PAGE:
The Lack Of Resolve Inherent In Selfishness
From 'Two Kinds Of People' by P Atkinson (14/12/2015)

Being at the mercy of the vagaries of their feelings means the selfish are:

  1. Whimsical — Moods change, so must the understanding that reflects those moods. This is demonstrated by the way our community now reacts to criminal acts, which swings from "zero tolerance" to mild rebuke, depending upon the fad of the moment. On the TV news 25th August 1998 a compulsory 14 day prison sentence was handed out to a youth whose first and only offence was stealing a $2 lighter in Darwin, whereas in July 2000 a mother who stabbed her child to death received only a 24 day prison sentence. Neither reaction was appropriate.
  2. Disloyal— Constantly searching for advantage without effort makes the selfish well aware of the value of other people's friendship for the easy rewards this can win. But this cannot change their own nature; being committed only to their own ends they will discard anyone whose allegiance is not profitable; and this applies to all their associates, be they relatives, friends, or a regime.
  3. Unreliable— The immoral are the slaves of their feelings, which undermine every private intention; they cannot trust themselves to do, or not do, anything, because it is not their reason that is in charge of their person, but their feelings. And as lust can instantly give way to loathing when some chance event exchanges attraction for revulsion—making the spouse or lover the first suspect in a murder enquiry—the selfish must be considered unreliable in everything.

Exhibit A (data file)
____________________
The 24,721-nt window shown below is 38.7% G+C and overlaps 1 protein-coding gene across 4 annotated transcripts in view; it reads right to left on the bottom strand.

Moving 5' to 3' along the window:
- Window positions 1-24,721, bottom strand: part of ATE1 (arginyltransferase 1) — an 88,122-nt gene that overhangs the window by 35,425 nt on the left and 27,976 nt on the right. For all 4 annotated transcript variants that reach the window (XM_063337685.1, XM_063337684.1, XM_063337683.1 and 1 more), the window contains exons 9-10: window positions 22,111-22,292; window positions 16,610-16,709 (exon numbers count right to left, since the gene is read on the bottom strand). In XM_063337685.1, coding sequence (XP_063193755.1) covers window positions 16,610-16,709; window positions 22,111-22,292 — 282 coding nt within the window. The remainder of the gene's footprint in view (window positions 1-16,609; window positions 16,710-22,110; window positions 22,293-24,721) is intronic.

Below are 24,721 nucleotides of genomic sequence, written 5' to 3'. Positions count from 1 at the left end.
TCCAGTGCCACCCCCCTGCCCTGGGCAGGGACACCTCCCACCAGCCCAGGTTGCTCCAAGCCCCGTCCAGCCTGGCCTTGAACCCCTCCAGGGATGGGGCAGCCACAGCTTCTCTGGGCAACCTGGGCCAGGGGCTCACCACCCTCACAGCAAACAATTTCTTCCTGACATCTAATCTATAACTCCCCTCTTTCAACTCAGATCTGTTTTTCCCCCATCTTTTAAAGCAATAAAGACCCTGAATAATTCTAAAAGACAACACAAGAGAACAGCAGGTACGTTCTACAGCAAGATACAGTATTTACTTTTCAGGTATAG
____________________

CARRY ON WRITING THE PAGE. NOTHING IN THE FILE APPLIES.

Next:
4. Cowardly And Weak — Unrestrained by truth or morality the selfish invariably seek the quickest and easiest path; which in turn makes them cowards and weaklings, vulnerable to all of life's ills. Their inability to resist difficulties and overcome problems has won a collapse of marriage, a retreat from rural living to the easier city life, and an unwillingness to undertake the task of raising children.

Inevitably a nation of timid citizens demands a government that shrinks from unpleasant truths and resolute action; one that abhors violence. The result is:

The Loss Of The Military Spirit
Edward Gibbon noted in his History Of The Decline And Fall Of The Roman Empire, that the decline of Rome was inevitable following their loss of military spirit, meaning the Romans became cowardly. Our cowardly society is now repeating the example of the Ancient Romans.